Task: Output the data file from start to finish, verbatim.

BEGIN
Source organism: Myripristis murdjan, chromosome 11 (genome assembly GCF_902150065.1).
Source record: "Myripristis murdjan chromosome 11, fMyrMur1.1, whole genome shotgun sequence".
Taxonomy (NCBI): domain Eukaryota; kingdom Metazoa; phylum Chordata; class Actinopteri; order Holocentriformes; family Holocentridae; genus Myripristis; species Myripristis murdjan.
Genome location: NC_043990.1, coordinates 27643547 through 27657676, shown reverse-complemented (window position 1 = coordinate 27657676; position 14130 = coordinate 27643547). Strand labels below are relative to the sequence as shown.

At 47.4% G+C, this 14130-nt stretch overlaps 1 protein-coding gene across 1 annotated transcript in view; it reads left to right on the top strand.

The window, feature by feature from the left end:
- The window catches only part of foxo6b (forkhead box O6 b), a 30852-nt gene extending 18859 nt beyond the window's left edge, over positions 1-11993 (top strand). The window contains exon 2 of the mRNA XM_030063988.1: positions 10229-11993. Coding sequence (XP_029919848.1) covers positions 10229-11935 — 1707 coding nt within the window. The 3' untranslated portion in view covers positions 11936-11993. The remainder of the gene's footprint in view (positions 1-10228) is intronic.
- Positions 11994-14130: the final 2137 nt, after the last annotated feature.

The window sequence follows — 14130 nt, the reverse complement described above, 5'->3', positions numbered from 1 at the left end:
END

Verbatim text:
Source organism: Myripristis murdjan, chromosome 11 (genome assembly GCF_902150065.1).
Source record: "Myripristis murdjan chromosome 11, fMyrMur1.1, whole genome shotgun sequence".
Taxonomy (NCBI): domain Eukaryota; kingdom Metazoa; phylum Chordata; class Actinopteri; order Holocentriformes; family Holocentridae; genus Myripristis; species Myripristis murdjan.
Genome location: NC_043990.1, coordinates 27643547 through 27657676, shown reverse-complemented (window position 1 = coordinate 27657676; position 14130 = coordinate 27643547). Strand labels below are relative to the sequence as shown.

At 47.4% G+C, this 14130-nt stretch overlaps 1 protein-coding gene across 1 annotated transcript in view; it reads left to right on the top strand.

The window, feature by feature from the left end:
- The window catches only part of foxo6b (forkhead box O6 b), a 30852-nt gene extending 18859 nt beyond the window's left edge, over positions 1-11993 (top strand). The window contains exon 2 of the mRNA XM_030063988.1: positions 10229-11993. Coding sequence (XP_029919848.1) covers positions 10229-11935 — 1707 coding nt within the window. The 3' untranslated portion in view covers positions 11936-11993. The remainder of the gene's footprint in view (positions 1-10228) is intronic.
- Positions 11994-14130: the final 2137 nt, after the last annotated feature.

The window sequence follows — 14130 nt, the reverse complement described above, 5'->3', positions numbered from 1 at the left end: